When Dr. Fran Kaufman began her career in the late 1970s, diabetes management consisted of urine testing and animal insulin.
At that point, it had not been proven that managing glucose actually mattered, according to Kaufman, and proof didn’t come until 1992 with the conclusion of the DCCT study.
“I’ve seen a lot of innovation,” said Kaufman, chief medical officer at continuous glucose monitoring technology developer Senseonics (NYSE:SENS).
She’s been involved in innovation as well, the latest being the 180-day Senseonics Eversense continuous glucose monitor (CGM), for which FDA approval could be coming very soon.
Data presented in 2021 demonstrated strong accuracy with the 180-day sensor, as the next-generation Eversense matched performance levels compared to the current 90-day sensor available in the U.S., but with calibration reduced to essentially once per day.
In early January, the Germantown, Maryland-based company said it expected approval “in the coming weeks.”
“That approval, like everything, has been delayed and we’re so appreciative of what these agencies have done, being able to bring forth such innovation to combat [COVID-19], so we’re willing to step aside as we all have to be able to get a handle on this pandemic,” Kaufman told Drug Delivery Business News. “So, we’re waiting and we do think it should be imminent.”
An earlier version of the 180-day sensor is already available in Europe, with the same next-generation version nearing FDA clearance also under review in the EU. By doubling the duration of the current offering in the U.S., it halves the number of insertion and removal procedures while also reducing the calibration frequency after day 21 through a new calibration scheme.
Kaufman said that one of the sensor’s tests produced a mean absolute relative difference (MARD) of 8.5%, representing high accuracy.
She pointed to ease-of-use among other innovations that encompass the patient-centric efforts Senseonics has made to improve the CGM system.
“There are innovations with the reduction in calibration scheme as well as improvement in some of the user interaction and chemistry improvement,” Kaufman said. “There are all kind of things that we’re excited about.”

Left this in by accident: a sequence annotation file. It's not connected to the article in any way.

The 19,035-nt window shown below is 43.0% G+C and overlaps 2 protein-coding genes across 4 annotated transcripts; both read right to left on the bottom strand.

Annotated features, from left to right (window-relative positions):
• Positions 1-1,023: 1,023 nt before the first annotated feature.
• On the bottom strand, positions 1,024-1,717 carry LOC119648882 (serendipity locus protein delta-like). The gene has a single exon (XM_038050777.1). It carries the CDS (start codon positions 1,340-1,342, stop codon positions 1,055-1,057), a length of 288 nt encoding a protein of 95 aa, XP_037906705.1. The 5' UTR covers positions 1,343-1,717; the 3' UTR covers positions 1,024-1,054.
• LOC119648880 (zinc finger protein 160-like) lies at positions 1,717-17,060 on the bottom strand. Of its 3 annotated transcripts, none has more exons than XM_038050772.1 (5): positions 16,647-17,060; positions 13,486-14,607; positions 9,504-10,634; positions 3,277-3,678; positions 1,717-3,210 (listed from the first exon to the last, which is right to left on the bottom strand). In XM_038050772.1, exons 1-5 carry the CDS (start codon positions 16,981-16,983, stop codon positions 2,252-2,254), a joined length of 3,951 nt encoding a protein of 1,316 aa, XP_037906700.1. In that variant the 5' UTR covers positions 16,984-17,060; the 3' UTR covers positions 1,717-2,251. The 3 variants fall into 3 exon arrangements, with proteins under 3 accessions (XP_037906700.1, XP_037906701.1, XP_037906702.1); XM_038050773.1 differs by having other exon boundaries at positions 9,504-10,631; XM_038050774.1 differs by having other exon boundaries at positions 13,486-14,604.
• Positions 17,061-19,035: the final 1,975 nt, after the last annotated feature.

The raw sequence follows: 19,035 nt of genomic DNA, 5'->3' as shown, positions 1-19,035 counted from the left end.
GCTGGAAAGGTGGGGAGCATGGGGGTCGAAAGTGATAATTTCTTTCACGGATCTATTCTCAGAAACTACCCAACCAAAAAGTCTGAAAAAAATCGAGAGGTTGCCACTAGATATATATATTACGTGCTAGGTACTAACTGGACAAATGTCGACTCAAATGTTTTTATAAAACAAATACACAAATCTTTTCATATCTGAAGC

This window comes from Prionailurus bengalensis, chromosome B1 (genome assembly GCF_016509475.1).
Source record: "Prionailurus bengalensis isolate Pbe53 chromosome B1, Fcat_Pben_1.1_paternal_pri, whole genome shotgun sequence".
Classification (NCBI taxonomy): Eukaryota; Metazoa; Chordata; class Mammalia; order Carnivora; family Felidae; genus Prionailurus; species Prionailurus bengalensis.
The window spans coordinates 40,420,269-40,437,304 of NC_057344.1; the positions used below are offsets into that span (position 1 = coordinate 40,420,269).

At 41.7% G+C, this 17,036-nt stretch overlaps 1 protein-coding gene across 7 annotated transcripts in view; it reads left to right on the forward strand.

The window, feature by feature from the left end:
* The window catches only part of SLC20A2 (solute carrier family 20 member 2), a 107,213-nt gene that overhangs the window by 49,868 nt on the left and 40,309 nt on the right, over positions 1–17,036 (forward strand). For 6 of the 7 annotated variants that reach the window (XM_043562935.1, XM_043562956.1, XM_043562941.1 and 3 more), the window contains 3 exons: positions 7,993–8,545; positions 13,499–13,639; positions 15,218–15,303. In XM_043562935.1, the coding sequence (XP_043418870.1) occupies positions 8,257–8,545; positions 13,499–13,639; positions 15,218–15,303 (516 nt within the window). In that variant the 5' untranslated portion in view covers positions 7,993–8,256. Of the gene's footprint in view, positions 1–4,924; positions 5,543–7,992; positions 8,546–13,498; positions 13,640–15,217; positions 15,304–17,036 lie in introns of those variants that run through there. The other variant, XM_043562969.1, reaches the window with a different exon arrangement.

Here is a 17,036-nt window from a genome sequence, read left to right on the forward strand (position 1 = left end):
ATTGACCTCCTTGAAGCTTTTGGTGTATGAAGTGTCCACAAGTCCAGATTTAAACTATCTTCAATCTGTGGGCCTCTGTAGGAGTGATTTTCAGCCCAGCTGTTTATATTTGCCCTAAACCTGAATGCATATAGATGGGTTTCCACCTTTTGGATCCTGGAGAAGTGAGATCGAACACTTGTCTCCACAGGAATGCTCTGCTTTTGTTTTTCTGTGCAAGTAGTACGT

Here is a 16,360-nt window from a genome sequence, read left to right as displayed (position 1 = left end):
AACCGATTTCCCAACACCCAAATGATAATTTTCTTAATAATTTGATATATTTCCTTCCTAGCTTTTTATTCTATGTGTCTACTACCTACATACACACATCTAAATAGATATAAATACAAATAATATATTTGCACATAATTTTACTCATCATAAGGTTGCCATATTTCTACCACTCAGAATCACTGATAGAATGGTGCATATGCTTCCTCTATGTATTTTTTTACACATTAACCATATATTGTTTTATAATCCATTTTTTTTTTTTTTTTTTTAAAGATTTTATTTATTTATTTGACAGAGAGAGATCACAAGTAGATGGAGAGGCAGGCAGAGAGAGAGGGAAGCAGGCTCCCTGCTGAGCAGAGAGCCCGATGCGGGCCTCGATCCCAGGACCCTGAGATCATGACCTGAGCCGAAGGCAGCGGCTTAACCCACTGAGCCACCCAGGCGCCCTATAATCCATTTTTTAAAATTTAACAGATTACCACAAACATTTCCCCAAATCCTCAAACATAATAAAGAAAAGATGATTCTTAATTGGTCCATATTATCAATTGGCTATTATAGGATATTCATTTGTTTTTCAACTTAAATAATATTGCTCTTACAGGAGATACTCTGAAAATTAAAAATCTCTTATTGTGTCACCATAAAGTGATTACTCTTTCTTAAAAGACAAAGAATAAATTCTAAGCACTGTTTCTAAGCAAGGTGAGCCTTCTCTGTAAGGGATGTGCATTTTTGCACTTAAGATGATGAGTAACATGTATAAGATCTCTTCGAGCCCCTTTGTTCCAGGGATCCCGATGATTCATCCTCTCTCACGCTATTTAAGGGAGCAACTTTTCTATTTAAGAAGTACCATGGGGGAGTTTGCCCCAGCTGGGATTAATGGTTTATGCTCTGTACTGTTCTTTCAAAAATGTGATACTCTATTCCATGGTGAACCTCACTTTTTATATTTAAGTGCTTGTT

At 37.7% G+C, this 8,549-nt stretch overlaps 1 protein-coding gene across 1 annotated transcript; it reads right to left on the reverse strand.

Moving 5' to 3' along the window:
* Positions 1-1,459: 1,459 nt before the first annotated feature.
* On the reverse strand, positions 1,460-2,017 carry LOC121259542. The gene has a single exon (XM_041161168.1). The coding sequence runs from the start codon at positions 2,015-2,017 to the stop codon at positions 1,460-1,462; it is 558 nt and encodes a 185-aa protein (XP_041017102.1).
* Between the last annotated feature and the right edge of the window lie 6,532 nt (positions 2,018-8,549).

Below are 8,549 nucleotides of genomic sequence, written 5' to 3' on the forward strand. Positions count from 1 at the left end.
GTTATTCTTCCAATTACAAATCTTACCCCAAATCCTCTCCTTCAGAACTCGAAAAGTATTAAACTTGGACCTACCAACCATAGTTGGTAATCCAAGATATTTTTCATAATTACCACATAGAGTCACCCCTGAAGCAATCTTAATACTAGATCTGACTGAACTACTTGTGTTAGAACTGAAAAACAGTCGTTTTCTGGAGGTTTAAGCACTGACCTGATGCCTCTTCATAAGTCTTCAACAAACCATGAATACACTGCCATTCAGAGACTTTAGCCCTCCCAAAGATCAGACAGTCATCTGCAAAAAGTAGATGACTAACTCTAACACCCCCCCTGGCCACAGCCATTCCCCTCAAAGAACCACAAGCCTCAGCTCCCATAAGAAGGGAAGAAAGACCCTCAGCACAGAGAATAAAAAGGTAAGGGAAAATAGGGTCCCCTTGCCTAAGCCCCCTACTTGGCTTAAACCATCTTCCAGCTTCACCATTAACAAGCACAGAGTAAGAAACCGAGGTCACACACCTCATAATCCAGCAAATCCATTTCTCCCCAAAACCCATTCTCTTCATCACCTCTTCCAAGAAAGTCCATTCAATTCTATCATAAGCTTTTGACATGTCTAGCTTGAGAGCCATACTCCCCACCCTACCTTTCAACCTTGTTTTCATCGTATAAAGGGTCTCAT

Once Senseonics wins FDA approval, its marketing partnership with Ascensia Diabetes Care comes into play.
“They bring forth a huge presence in the field and in marketing and commercialization,” she said. “It enables us to really focus on what we do best.”
The U.S. rollout for the 180-day Eversense CGM will show the benefits of the partnership, Kaufman said, with commercialization responsibilities falling on Ascensia and product development belonging to Senseonics, which began as an R&D company. The partnership allows Senseonics to keep future innovations within a “robust pipeline” at the forefront of its efforts, Kaufman said.
In a November report, BTIG analysts acknowledged the large market opportunity for Eversense — which, at that time, was expected to win FDA approval by the end of 2021 — but said a premium valuation wasn’t warranted “given the company’s past challenges in commercializing the product and the remaining risks related to commercial execution with its new partner.”
Next steps for Senseonics and Eversense include extending durability to one year, a mark that could be reached with the help of chemistry modifications and fundamental changes in the sensing surface itself.
The company also has plans for pushing the calibration frequency to once per week and adding a battery center that won’t increase the diameter but will marginally increase the length, allowing for the transmitter to be taken off and the device to be used as an intermittent scanning device with devices such as a smartphone.
Kaufman said the potential changes in the pipeline at Senseonics are meant to serve the entire spectrum of people managing their diabetes.
“I still think that we’ll need CGM to be sure things are working well and to understand part of our physiology better,” Kaufman said. “What better device for that in the future than an implantable one that could last a year that you could query when you want to? And when you don’t, you don’t have to get that information. I’m just excited that we’ll have something that will be meaningful through this next evolution of how we manage diabetes.”